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Partnership for Homeless LGBT Teens Gets $20,000

Mariano Avila

If national numbers hold up in West Michigan, as many as 40 percent of the homeless teens on a given night identify as LGBT.

Which could mean up to 80 young people in Grand Rapids alone.

The Grand Rapids Community Foundation gave Arbor Circle and the Gay and Lesbian Network of Grand Rapids $20,000 to study and support this somewhat hidden population. Julie Cnossen from Arbor Circle explained the grant this way.

“So The Network and Arbor Circle Partnered together to really start to say ‘how do we move the needle for LGBT youth in our community,’ particularly for those young people who are experiencing homelessness as a direct result of being brave and identifying and being open about who they are.”

It’s not just teens whose families have closed their doors for coming out. Sometimes, as Mike Hemmingsen, president of The Network, explains: it’s a lot more complicated.

“So there’s a lot of times that we’ll see or get a phone call from an individual saying ‘my spouse has given me an ultimatum: our child or [them].’ And now we’ve got a situation where not only is LGBT youth at risk, we’ve got a good portion of the family that could be at risk…”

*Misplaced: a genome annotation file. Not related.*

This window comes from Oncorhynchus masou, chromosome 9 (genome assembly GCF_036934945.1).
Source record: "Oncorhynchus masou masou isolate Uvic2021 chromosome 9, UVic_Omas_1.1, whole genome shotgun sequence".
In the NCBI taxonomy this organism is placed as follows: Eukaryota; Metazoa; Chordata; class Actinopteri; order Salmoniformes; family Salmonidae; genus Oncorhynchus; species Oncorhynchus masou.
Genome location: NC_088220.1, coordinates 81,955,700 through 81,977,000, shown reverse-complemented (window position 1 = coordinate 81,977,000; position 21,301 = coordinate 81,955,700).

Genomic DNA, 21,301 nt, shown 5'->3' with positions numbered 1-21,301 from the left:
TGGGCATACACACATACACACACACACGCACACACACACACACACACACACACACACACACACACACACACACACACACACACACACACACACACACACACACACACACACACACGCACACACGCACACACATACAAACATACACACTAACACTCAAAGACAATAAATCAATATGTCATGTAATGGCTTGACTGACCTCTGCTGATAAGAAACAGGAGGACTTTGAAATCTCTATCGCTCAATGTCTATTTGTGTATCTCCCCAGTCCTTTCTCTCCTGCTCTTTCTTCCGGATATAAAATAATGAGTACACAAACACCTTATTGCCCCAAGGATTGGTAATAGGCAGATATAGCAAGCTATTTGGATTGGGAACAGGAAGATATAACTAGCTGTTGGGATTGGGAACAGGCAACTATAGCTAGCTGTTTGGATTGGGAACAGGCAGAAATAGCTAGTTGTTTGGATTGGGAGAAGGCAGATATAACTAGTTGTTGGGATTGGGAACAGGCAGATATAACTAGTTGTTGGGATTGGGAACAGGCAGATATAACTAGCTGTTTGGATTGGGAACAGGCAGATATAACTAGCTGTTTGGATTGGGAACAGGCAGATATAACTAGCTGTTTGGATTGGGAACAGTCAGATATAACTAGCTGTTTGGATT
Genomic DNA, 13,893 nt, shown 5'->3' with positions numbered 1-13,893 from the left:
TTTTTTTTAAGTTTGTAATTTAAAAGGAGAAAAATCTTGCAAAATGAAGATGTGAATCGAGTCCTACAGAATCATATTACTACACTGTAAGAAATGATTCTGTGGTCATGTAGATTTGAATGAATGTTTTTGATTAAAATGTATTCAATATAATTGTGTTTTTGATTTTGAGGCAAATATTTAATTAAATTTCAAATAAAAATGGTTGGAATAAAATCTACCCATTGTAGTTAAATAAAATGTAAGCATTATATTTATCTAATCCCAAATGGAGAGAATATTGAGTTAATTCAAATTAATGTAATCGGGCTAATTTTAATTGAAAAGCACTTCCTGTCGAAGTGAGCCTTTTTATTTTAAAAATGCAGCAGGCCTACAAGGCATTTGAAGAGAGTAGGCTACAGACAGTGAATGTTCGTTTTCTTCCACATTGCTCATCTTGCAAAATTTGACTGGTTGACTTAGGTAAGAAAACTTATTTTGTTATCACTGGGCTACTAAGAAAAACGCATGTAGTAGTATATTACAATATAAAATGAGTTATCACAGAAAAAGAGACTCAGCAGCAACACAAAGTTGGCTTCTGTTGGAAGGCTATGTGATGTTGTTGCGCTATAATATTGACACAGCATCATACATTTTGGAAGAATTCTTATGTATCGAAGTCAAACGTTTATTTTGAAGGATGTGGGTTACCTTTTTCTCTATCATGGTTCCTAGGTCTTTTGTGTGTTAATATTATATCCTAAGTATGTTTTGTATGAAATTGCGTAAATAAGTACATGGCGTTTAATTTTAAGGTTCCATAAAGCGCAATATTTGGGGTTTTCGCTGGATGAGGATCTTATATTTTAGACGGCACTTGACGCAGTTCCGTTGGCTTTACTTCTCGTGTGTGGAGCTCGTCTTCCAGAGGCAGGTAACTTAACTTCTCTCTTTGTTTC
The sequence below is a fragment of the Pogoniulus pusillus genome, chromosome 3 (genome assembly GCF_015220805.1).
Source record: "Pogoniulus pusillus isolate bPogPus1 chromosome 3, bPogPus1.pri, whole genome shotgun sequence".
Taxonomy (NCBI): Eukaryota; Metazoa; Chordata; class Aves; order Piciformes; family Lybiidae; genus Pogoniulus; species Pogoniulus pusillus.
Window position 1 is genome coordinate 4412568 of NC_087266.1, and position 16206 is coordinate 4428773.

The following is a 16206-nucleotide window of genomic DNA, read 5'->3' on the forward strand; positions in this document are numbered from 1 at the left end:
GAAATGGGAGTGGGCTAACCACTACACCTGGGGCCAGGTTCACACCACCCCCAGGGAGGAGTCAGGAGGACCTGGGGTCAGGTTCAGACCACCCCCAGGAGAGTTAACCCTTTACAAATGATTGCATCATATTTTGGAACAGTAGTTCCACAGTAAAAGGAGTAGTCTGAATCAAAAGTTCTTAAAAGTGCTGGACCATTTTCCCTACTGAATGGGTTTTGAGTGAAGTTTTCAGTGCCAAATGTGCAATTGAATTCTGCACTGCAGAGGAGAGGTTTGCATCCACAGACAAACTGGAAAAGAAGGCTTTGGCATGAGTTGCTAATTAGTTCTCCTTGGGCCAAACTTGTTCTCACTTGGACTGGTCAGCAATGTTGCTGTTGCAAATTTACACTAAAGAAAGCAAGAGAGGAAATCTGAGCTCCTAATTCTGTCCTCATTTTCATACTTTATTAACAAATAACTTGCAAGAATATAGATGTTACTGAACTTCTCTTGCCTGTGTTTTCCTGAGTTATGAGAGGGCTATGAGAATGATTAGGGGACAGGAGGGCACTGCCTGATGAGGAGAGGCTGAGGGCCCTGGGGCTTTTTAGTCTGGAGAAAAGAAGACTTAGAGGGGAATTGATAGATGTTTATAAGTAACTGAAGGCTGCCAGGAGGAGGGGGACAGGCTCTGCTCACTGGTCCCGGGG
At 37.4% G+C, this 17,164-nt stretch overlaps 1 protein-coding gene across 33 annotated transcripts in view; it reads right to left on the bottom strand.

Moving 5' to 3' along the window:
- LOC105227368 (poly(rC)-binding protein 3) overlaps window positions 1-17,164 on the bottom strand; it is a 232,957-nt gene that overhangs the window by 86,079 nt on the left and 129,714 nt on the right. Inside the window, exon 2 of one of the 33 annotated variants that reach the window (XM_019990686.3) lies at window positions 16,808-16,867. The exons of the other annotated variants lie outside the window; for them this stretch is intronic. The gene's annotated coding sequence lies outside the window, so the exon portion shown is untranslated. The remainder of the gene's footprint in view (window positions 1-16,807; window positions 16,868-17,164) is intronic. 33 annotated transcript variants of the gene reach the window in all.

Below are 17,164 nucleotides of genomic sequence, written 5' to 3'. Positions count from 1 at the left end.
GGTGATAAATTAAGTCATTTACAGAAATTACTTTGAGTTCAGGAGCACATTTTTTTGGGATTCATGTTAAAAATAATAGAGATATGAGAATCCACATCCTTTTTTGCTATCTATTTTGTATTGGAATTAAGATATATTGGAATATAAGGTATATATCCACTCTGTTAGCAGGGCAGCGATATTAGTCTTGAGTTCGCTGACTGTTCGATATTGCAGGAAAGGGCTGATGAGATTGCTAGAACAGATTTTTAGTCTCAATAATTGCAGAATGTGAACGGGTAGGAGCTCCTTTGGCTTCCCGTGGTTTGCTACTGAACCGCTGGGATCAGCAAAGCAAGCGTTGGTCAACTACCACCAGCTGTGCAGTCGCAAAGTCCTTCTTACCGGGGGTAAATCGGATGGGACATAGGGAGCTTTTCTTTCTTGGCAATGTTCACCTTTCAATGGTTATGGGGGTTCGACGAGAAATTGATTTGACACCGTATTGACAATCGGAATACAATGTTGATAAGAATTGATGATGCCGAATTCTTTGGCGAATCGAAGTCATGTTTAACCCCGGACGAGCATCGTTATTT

Safe and Protected is the name of the partnership between the GRCF, Arbor Circle and The Network.

And the hope for the project is that teens feel safe coming out to their families and protected from life in the streets. 

Mariano Avila is WGVU's inclusion reporter. He has made a career of bringing voices from the margins to those who need to hear them. Over the course of his career, Mariano has written for major papers in English and Spanish, published in magazines, worked in broadcast, and produced short films, commercials, and nonprofit campaigns. He also briefly served at a foreign consulate, organized for international human rights efforts and has done considerable work connecting marginalized people to religious, educational, and nonprofit institutions through the power of story.
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